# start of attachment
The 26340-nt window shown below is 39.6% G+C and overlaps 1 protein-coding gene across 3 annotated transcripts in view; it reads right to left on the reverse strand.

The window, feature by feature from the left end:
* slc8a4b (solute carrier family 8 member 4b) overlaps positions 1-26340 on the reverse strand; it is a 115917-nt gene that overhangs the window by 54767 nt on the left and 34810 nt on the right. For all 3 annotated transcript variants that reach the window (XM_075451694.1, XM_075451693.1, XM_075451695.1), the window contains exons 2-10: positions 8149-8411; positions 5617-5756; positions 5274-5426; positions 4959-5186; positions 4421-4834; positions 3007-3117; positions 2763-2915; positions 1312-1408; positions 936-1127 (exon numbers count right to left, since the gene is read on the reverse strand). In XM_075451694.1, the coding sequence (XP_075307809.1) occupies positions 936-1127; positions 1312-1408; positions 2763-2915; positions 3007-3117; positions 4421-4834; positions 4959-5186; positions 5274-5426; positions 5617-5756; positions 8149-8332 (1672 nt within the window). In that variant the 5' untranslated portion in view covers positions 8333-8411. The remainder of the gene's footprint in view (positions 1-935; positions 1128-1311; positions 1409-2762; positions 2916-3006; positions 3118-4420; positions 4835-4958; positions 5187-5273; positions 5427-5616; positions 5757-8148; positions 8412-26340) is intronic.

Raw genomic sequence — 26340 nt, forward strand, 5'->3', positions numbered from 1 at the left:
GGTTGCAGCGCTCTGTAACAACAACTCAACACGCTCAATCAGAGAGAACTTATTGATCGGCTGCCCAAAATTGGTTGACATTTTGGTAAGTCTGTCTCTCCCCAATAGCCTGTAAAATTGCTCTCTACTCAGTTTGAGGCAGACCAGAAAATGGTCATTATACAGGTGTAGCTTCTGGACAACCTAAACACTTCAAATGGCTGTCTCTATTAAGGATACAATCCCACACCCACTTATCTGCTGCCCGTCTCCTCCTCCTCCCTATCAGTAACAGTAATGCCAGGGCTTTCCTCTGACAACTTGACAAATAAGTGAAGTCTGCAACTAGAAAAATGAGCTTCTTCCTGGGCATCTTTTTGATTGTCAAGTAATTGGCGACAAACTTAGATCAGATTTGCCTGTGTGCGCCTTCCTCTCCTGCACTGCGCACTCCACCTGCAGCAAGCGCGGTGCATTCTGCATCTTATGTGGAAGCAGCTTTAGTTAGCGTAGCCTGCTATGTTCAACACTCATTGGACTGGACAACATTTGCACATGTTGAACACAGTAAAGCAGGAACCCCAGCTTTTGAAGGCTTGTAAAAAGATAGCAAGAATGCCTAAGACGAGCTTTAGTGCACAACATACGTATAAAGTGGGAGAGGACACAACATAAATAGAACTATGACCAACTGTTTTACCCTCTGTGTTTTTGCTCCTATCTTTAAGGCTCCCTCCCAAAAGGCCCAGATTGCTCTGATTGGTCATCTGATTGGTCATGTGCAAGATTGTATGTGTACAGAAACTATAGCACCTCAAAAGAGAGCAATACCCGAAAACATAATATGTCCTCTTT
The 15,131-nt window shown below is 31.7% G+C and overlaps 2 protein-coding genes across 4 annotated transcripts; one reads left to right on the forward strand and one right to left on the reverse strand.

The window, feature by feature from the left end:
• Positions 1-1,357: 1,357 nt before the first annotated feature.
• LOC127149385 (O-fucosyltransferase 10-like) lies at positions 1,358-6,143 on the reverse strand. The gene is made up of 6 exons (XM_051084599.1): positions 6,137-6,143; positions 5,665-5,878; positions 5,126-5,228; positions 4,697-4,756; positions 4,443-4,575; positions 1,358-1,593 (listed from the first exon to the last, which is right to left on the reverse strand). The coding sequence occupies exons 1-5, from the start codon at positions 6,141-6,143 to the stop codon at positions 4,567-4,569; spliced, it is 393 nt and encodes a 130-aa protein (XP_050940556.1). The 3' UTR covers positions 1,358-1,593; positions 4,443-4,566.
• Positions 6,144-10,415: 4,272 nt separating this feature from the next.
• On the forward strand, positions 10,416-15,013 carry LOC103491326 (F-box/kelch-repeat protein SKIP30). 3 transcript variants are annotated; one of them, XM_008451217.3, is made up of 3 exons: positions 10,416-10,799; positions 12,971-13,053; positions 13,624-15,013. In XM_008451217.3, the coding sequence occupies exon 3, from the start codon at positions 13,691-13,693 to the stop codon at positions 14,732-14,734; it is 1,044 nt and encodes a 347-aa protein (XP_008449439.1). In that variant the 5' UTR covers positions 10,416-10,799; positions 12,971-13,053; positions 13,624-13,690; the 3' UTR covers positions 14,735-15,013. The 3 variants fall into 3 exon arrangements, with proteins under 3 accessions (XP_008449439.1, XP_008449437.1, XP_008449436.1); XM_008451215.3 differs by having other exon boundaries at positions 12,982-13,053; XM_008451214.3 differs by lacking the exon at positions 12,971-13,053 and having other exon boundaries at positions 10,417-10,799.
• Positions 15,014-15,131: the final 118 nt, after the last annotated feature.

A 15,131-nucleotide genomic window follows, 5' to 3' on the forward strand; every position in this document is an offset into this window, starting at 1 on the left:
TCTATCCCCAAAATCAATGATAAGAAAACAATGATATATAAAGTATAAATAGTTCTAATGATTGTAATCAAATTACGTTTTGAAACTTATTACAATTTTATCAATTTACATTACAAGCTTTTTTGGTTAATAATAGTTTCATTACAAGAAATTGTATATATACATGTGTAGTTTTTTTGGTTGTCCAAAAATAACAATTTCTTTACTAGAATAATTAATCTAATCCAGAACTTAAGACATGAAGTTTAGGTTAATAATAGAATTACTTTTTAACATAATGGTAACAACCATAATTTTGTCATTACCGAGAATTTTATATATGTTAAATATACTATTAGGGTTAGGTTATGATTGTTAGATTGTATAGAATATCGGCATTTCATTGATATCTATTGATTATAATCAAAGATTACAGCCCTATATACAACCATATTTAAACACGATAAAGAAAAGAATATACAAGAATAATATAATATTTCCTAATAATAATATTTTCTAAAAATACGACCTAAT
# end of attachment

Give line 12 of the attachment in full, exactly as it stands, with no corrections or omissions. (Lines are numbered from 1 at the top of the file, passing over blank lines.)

• Positions 15,014-15,131: the final 118 nt, after the last annotated feature.